Mariette Adams and Dylan Jack debate whether or not the Vodacom Bulls should appoint Jake White as their director of rugby?
Adams says yes
Following the abrupt and sudden departure of Alan Zondagh, the Bulls are looking to fill the vacant director of rugby position within its ranks and it has emerged that Jake White is the front-runner to get the all-important job.
Many seem to think White would be an illogical choice for the Bulls, with some even calling his methods outdated. It has also been pointed out that White does not endear himself to either his employers, players or the fans and always departs his job under a cloud heavy with controversy.
But for all that can and will be said about White, one thing cannot be disputed – he knows how to win. Winners have no to business being yes-men. They do what they have to, to win. White is a winner and I think we’ve seen enough to all agree that he is no yes-man. He does what he has to, to win.
It is impossible to argue with White’s record over the last decade and more, having won a World Cup, a Junior World Championship and enjoying reasonable success at school and club/franchise levels in South Africa, Australia and France.
As proven by his track record, White lays the foundation for other managers to build success upon while also delivering silverware, two of the things Bulls sorely need at this point in time.
It is incredibly thoughtless to argue that White could not be a decent successor to Zondagh, when the former has an even greater pedigree than the latter.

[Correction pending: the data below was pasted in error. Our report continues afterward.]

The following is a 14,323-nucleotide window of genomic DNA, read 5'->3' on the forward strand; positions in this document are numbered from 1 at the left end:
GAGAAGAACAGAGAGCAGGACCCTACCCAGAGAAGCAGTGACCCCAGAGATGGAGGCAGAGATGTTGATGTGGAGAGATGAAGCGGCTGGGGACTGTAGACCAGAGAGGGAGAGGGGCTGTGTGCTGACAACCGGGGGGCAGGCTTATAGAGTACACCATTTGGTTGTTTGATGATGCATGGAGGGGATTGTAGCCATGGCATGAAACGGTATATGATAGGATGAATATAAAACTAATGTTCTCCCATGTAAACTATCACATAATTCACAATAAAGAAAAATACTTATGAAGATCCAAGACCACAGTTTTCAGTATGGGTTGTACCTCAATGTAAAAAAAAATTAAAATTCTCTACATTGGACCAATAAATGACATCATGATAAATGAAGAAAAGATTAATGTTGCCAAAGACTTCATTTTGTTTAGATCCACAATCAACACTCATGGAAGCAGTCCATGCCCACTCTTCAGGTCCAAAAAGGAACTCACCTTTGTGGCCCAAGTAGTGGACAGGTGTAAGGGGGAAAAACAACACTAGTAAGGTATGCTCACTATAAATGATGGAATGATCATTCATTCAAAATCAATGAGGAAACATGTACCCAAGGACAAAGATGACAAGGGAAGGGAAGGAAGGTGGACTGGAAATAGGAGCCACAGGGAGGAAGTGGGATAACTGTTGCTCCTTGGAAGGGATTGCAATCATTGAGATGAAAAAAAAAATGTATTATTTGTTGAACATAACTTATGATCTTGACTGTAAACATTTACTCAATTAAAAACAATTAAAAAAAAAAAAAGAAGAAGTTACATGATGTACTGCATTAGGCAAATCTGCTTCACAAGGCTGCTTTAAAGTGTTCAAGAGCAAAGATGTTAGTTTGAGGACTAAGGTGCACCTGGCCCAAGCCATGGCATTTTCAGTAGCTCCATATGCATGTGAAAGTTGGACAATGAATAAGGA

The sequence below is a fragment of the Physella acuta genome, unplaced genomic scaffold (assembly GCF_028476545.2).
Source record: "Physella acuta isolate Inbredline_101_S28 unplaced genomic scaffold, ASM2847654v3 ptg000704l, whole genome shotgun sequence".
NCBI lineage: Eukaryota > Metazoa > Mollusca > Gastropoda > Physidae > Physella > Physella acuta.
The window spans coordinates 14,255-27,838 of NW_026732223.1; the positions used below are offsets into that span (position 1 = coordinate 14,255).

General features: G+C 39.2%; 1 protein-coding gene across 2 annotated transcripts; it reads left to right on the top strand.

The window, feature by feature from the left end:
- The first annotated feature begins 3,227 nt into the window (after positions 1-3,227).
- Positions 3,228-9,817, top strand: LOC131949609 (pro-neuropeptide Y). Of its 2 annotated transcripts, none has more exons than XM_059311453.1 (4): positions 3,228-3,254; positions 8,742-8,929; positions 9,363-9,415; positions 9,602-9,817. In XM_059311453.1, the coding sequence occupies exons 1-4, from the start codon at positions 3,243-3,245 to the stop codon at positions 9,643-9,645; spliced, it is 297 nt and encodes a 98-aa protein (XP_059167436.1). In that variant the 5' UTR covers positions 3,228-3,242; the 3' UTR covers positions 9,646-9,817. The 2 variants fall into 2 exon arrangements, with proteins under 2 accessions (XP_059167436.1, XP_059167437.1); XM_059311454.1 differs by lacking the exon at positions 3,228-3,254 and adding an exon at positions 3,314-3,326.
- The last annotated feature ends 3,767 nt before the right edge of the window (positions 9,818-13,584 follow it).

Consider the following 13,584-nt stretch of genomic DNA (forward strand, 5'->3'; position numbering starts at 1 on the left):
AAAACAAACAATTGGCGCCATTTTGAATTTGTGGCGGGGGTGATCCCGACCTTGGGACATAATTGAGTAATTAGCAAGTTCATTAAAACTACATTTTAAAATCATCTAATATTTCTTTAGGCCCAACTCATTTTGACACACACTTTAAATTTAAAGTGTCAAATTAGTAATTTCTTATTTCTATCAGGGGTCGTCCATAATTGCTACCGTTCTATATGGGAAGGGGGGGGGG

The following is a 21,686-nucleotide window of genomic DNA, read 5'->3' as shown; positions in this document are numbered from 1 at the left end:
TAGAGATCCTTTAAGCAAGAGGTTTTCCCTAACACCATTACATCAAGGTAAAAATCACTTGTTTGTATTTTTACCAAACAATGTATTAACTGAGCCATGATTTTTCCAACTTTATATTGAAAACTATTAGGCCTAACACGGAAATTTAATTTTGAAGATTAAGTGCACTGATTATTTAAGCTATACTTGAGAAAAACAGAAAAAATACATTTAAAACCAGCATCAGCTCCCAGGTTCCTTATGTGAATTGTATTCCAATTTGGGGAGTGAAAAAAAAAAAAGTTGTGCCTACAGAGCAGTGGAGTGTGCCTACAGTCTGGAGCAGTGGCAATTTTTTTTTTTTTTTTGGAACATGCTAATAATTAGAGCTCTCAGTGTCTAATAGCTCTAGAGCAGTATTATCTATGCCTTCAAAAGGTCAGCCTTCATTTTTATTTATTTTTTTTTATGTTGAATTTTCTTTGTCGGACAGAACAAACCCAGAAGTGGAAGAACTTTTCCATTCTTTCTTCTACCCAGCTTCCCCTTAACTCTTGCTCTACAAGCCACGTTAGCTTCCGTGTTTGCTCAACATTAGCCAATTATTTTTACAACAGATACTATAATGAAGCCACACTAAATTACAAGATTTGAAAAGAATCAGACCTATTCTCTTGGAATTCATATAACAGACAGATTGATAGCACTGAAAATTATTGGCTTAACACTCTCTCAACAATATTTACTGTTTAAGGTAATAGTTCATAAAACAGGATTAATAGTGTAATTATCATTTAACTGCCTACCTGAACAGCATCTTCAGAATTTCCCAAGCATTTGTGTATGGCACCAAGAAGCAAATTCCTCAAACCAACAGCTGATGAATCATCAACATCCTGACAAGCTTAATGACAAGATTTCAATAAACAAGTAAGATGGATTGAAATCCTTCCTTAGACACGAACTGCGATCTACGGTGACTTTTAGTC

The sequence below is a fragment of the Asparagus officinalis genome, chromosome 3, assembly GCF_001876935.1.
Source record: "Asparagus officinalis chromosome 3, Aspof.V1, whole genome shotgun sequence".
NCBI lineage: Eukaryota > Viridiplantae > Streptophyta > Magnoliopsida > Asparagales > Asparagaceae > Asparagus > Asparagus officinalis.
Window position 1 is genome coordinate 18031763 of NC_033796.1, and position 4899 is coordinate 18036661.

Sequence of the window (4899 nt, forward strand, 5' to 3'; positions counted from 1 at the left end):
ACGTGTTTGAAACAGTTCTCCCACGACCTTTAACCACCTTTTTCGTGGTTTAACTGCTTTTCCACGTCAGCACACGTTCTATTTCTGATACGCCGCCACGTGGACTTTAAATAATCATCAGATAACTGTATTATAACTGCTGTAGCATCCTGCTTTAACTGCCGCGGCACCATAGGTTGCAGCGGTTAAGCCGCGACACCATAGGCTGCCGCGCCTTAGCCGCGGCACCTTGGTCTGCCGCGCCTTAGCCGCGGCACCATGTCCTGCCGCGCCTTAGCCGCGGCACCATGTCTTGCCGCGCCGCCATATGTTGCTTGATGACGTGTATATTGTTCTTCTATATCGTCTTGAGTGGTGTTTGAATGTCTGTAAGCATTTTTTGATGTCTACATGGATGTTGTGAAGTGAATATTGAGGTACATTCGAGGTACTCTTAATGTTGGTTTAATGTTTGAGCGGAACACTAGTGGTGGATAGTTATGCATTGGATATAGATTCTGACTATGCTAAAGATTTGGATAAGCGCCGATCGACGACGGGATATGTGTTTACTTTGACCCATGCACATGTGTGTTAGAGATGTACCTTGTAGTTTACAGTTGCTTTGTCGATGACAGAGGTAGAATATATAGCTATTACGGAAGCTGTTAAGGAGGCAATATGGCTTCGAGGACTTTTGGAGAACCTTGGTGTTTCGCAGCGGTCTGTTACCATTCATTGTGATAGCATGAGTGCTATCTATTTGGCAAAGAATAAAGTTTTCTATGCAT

Of course the Bulls don’t want – and definitely don’t need – a repeat of the John Mitchell saga. But it is clear that the Bulls are in dire straits and bringing in someone as vastly experienced as White, would not only aid their cause, but also speed up their quest to regain their spot at the top of the South African and southern hemisphere game.
Whether he is in it for the long haul remains to be seen, but in the short term White will look to restore the fear factor for Loftus and if that means stepping out of line or even stepping on some toes, then so be it.
Jack says no
The last thing the Bulls need is a repeat of what happened under John Mitchell. The former All Blacks coach was doing an excellent job in laying a good foundation for success at Loftus and changed the mentality of a franchise that was becoming stale on and off the field.
However, after just one full season in charge, Mitchell left Pretoria to take up a role as an assistant coach under Eddie Jones with the England national team. That left a gap in the Bulls structures which was briefly filled by Alan Zondagh – who did a good job before resigning for personal reasons.
Would White continue the work that Mitchell started? Or would he rip things up and start over? Would he suffer the same frustrations that lead Mitchell to leave for England?
Also, it is worth questioning whether White would be content with working behind the scenes and letting current head coach Pote Human do his job, especially if the Bulls continue to struggle this season.
Of course, Human would take any new ideas that come into the franchise and if someone ideal is available, the Bulls would be silly not to appoint that person to fulfil the director’s role.
However, they do need to very careful and thorough about who they appoint. Their new director has to be someone who can plan for longer-term success, someone with an extensive list of contacts around the world and someone who would be happy to let the head coach do the day-to-day running of the senior team.
It is worth remembering that a director’s job involves more than just being a good or even excellent coach. It involves being a good manager and shrewd negotiator. White’s prowess and knowledge speaks for itself, as does his CV and record as a coach.
However, it is worth keeping in mind that he very rarely spends more than a couple of years at a club. His methods have also come in for criticism as of late, particularly during his rein over the Sharks, where Tendai Mtawarira wrote that he treated the players like schoolboys.
The Bulls need to be wary of that if long-term planning is indeed their goal with this appointment.